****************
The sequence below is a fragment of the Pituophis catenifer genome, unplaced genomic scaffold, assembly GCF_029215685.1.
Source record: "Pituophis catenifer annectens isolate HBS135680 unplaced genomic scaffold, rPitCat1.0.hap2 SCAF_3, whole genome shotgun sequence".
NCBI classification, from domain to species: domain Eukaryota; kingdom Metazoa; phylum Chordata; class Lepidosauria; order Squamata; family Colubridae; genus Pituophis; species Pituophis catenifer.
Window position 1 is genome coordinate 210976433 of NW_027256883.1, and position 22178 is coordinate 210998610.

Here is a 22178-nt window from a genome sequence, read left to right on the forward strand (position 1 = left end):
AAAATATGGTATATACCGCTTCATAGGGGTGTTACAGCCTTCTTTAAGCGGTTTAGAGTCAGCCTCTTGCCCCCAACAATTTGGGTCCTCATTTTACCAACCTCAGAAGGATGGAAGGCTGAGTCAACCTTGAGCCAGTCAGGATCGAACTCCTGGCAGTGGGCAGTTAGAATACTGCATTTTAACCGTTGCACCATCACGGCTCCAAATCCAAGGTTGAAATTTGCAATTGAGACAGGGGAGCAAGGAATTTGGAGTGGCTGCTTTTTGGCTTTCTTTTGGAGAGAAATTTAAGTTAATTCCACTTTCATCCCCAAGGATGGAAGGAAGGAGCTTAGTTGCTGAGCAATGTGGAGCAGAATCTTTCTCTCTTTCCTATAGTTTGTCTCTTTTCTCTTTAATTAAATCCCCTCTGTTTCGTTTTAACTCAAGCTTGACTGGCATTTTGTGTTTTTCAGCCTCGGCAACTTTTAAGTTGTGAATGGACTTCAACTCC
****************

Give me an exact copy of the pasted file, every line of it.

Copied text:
The sequence below is a fragment of the Pituophis catenifer genome, unplaced genomic scaffold, assembly GCF_029215685.1.
Source record: "Pituophis catenifer annectens isolate HBS135680 unplaced genomic scaffold, rPitCat1.0.hap2 SCAF_3, whole genome shotgun sequence".
NCBI classification, from domain to species: domain Eukaryota; kingdom Metazoa; phylum Chordata; class Lepidosauria; order Squamata; family Colubridae; genus Pituophis; species Pituophis catenifer.
Window position 1 is genome coordinate 210976433 of NW_027256883.1, and position 22178 is coordinate 210998610.

Here is a 22178-nt window from a genome sequence, read left to right on the forward strand (position 1 = left end):
AAAATATGGTATATACCGCTTCATAGGGGTGTTACAGCCTTCTTTAAGCGGTTTAGAGTCAGCCTCTTGCCCCCAACAATTTGGGTCCTCATTTTACCAACCTCAGAAGGATGGAAGGCTGAGTCAACCTTGAGCCAGTCAGGATCGAACTCCTGGCAGTGGGCAGTTAGAATACTGCATTTTAACCGTTGCACCATCACGGCTCCAAATCCAAGGTTGAAATTTGCAATTGAGACAGGGGAGCAAGGAATTTGGAGTGGCTGCTTTTTGGCTTTCTTTTGGAGAGAAATTTAAGTTAATTCCACTTTCATCCCCAAGGATGGAAGGAAGGAGCTTAGTTGCTGAGCAATGTGGAGCAGAATCTTTCTCTCTTTCCTATAGTTTGTCTCTTTTCTCTTTAATTAAATCCCCTCTGTTTCGTTTTAACTCAAGCTTGACTGGCATTTTGTGTTTTTCAGCCTCGGCAACTTTTAAGTTGTGAATGGACTTCAACTCC